And we will fight to preserve the United Kingdom from the threats of submersion in what Blair with evident approval and zeal now openly refers to abroad, most recently in Poland, as a 'European superpower'.

Let us be absolutely clear. Such a European superpower could never be compatible with the continued existence of the United Kingdom as we know it. It is the slippery slope to its desintegration. We will resist it with all our strength.

That is why we will fight tooth and nail to keep the Pound at the election. That is why we will draw a line in the sand of European integration and state clearly that we will go no further. That is why we will proclaim our own vision of our country and our destiny.

It is emphatically not a negative vision. Just look at the potential of where we are now.

In Europe, but not run by Europe. In a special relationship with the United States. A leading player in the Commonwealth. The fourth largest economy in the world. The home of the English language which is fast becoming the language of business and commerce and international relations the world over.

It is hard to think of a more favourable position to be in at the opening of the 21st century. With new technology opening up exciting challenges, we are ideally poised to meet to meet them. And yet Blair would throw all this away for an uncertain role in his beloved European superpower.

Let us today give notice that we will fight him all the way and that we will win. And we can.

Because we have pride in our Britishness. Because we have faith in our ability to prosper by our own efforts, to determine our own future, to have confidence in our nationhood. Blair shows none of these, although evidently he fears them.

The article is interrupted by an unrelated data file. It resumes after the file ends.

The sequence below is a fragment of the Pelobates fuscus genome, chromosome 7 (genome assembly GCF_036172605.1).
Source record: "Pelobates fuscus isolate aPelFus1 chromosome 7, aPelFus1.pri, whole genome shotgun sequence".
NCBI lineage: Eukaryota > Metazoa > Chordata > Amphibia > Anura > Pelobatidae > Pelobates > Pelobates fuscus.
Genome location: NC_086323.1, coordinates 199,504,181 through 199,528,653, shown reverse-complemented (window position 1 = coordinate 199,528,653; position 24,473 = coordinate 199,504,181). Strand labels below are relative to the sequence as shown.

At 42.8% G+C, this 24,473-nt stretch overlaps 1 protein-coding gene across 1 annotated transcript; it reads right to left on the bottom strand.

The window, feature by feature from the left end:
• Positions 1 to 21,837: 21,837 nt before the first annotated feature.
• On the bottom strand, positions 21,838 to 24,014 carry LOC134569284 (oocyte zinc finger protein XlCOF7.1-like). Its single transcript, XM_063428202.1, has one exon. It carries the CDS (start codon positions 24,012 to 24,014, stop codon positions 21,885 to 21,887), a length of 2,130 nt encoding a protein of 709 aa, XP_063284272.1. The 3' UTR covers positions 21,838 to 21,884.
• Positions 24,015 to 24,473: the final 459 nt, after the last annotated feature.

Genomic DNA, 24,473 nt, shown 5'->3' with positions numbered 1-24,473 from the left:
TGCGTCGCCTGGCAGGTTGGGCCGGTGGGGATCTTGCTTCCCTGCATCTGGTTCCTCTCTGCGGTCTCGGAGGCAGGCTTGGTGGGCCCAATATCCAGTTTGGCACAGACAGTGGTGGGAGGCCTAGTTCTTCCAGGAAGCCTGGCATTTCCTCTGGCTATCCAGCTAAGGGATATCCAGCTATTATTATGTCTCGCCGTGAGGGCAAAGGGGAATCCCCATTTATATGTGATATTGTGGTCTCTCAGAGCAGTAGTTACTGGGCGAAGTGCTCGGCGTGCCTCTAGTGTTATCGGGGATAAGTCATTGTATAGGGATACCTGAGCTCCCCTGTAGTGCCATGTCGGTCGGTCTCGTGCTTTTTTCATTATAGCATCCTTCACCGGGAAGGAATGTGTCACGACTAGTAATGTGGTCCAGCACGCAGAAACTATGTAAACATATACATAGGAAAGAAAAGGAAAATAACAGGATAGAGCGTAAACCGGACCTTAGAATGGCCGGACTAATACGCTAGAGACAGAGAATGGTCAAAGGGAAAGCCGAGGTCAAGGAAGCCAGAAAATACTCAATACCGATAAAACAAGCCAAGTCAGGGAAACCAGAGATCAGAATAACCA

According to weekend press reports, he is so concerned at the political fallout from his readiness to submerge our country in a European superstate that he has cynically instructed his Ministers to take every opportunity to wave the Union Jack, to proclaim a new-found pre-election love of Britain.

Once again, he puts his faith in spin. And once again, it will not work. Because, once again, he has failed to understand the reality.

His Union Jack, like his 'Cool Britannia' brand, is a paper flag on sale at every tourist souvenir shop and waved on special occasions. Our Union Jack is real and lies at the epicentre of our pride in the United Kingdom. It is not a paper flag but the flag we wear constantly in our hearts - and so do the British people. It is for that reason a flag and a symbol that Blair can never cynically devalue nor exploit for cheap political reasons.

The differences are real. We believe in Britain because it is innate within us to do so. Blair does not because he despises our history, undermines our traditions, plays fast and loose with our constitution, and believes only in himself.

You can vote for Britain, or you can vote for Blair, but you cannot vote for both.

And that is why with every passing day my confidence grows that we can win.

As you saw today, we have in William Hague a great leader who can lead us to a great victory. As I see here today, we have a great voluntary army which will work tirelessly from here on in to ensure that no stone on the road to victory is left unturned.

But the greatest strength of all will be the message you and I take out from here. It will be a message of the confidence we have in ourselves.

It will be a message of the faith we have in our vision. It will be a message our sense of renewed partnership with the British people. It will be a message of our belief in freedom, and in opportunity, and in Britain.

And if each of us passes this on to our friends and our neighbours and everyone we meet, then each of us can start ripples which when they all come together will create a wave which in turn with ever growing strength will build until it will sweep once and for all this wretched and discredited government away.

That is our challenge. We must not, and we will not, fail."